Good corporate governance practice is a major challenge in Ghana, Rev. Daniel Ogbarmey Tetteh, Director-General of the Securities and Exchange Commission (SEC), has said.
As a result, he said, the SEC has come up with guidelines to guide listed members on how to effectively practice good corporate governance.
Speaking at the Joy Business Forum in Accra on Tuesday September 10, in relation to the recent cleanup exercise undertaken by the Bank of Ghana (BoG) in the financial sector, Mr Ogbarmey Tetteh said: “In effect I don’t think that we can say that never do another cleanup. Probably, it is the scale of the cleanup because of what has happened.
“I guess it is quite significant and I believe that going forward, as regulators we need to keep our eyes on the ball and keep doing what we have to do.
“From where I sit I agree that corporate governance is a challenge but we have come up with a corporate governance code for listed companies.”
Marian Bannor, a Corporate Governance Consultant, said the BoG must be aggressive in dealing with banks in order to ensure that they adhere to the laws governing the financial sector.
“A rigorous sanction regime should be applied. This context and in today’s environment the regulator has to be ferocious,” she said at the same event.
She added that : “If you have assets in your house and you are protecting those assets you don’t put a pet dog in in your house.
“You bring ferocious dog to protect your assets. So the regulator has to be very aggressive and ferocious and that will be an incentive for good behavior.”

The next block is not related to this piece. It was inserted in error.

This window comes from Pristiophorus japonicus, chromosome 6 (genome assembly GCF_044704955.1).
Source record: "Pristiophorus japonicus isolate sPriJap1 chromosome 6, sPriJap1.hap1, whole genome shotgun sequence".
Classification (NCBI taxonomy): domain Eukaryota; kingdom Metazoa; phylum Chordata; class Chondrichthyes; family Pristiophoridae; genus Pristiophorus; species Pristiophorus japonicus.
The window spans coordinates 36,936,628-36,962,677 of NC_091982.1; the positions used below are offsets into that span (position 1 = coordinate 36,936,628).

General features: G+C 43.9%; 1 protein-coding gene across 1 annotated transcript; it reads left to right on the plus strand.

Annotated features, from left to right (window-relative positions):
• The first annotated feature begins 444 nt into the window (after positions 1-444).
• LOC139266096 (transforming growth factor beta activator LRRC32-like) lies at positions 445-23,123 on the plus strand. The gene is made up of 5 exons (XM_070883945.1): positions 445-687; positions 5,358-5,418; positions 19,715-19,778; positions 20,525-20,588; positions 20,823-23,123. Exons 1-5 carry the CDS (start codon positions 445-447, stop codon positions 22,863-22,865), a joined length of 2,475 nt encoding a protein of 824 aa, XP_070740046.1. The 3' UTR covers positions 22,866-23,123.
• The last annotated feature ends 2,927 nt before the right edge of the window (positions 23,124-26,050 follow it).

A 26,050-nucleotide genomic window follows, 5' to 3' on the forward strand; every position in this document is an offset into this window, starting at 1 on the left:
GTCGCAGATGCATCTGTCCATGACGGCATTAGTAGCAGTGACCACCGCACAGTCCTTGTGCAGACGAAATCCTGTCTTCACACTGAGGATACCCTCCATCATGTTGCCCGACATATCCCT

A Banking Consultant, Dr Richmond Attuahene who also spoke at the event charged the BoG to remain focused with enforcement of banking rules to avoid another crisis.
He said the central bank must ensure that all the banks conform to the rules governing the sector.
Speaking at the same forum, Dr Attuahene said: “If they will stick to it and ensure everybody is complying then never again. Even if it comes there, it will not be as huge as the 3 to 4 billion dollars.
“That is a lot of money. The capital expenditure for the whole nation for two years is not even up to that.”
Meanwhile, the Head of Banking Supervision, Osei Gyasi, has said every worker within the Banking Supervision department of the BoG has a performance contract attached his or her appointment and so the central bank will hold them accountable for their stewardship if problems arise in the financial sector again,
Mr Gyasi said : “The central bank is well positioned to ensure due diligence is conducted before new licenses are issued.
“We have to make sure that the necessary approvals are given and whoever is giving the approval will also ask the relevant questions because the person knows the risks associated with issuing licenses to institutions that do not qualify.
“In a way, everybody in banking supervision has a performance contract if you are a relationship manager and you are in charge of some savings and loans, finance houses and banks, you have a performance contract and at the end of the day you will have to account for it.